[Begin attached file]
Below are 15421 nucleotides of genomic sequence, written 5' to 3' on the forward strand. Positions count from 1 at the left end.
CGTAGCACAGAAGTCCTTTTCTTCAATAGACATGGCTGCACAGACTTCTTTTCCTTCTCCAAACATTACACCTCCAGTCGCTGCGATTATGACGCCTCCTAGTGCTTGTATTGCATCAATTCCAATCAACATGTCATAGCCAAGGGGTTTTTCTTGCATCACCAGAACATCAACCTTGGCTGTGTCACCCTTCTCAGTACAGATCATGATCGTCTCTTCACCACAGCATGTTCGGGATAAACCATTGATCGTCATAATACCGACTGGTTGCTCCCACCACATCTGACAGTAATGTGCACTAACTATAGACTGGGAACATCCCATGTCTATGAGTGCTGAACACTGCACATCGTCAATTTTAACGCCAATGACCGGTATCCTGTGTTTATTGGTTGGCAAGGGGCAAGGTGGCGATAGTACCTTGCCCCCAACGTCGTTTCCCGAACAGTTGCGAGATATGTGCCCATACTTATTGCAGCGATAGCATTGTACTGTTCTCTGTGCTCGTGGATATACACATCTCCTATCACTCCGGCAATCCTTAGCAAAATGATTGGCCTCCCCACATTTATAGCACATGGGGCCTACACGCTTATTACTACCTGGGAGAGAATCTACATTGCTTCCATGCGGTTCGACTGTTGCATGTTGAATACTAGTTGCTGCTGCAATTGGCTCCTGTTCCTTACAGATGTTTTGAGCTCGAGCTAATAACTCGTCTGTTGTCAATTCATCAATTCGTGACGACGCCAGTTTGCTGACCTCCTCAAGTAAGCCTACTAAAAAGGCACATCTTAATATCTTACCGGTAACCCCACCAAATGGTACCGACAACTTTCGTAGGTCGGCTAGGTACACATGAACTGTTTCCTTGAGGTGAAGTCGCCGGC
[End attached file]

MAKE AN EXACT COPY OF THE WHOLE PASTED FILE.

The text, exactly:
Below are 15421 nucleotides of genomic sequence, written 5' to 3' on the forward strand. Positions count from 1 at the left end.
CGTAGCACAGAAGTCCTTTTCTTCAATAGACATGGCTGCACAGACTTCTTTTCCTTCTCCAAACATTACACCTCCAGTCGCTGCGATTATGACGCCTCCTAGTGCTTGTATTGCATCAATTCCAATCAACATGTCATAGCCAAGGGGTTTTTCTTGCATCACCAGAACATCAACCTTGGCTGTGTCACCCTTCTCAGTACAGATCATGATCGTCTCTTCACCACAGCATGTTCGGGATAAACCATTGATCGTCATAATACCGACTGGTTGCTCCCACCACATCTGACAGTAATGTGCACTAACTATAGACTGGGAACATCCCATGTCTATGAGTGCTGAACACTGCACATCGTCAATTTTAACGCCAATGACCGGTATCCTGTGTTTATTGGTTGGCAAGGGGCAAGGTGGCGATAGTACCTTGCCCCCAACGTCGTTTCCCGAACAGTTGCGAGATATGTGCCCATACTTATTGCAGCGATAGCATTGTACTGTTCTCTGTGCTCGTGGATATACACATCTCCTATCACTCCGGCAATCCTTAGCAAAATGATTGGCCTCCCCACATTTATAGCACATGGGGCCTACACGCTTATTACTACCTGGGAGAGAATCTACATTGCTTCCATGCGGTTCGACTGTTGCATGTTGAATACTAGTTGCTGCTGCAATTGGCTCCTGTTCCTTACAGATGTTTTGAGCTCGAGCTAATAACTCGTCTGTTGTCAATTCATCAATTCGTGACGACGCCAGTTTGCTGACCTCCTCAAGTAAGCCTACTAAAAAGGCACATCTTAATATCTTACCGGTAACCCCACCAAATGGTACCGACAACTTTCGTAGGTCGGCTAGGTACACATGAACTGTTTCCTTGAGGTGAAGTCGCCGGC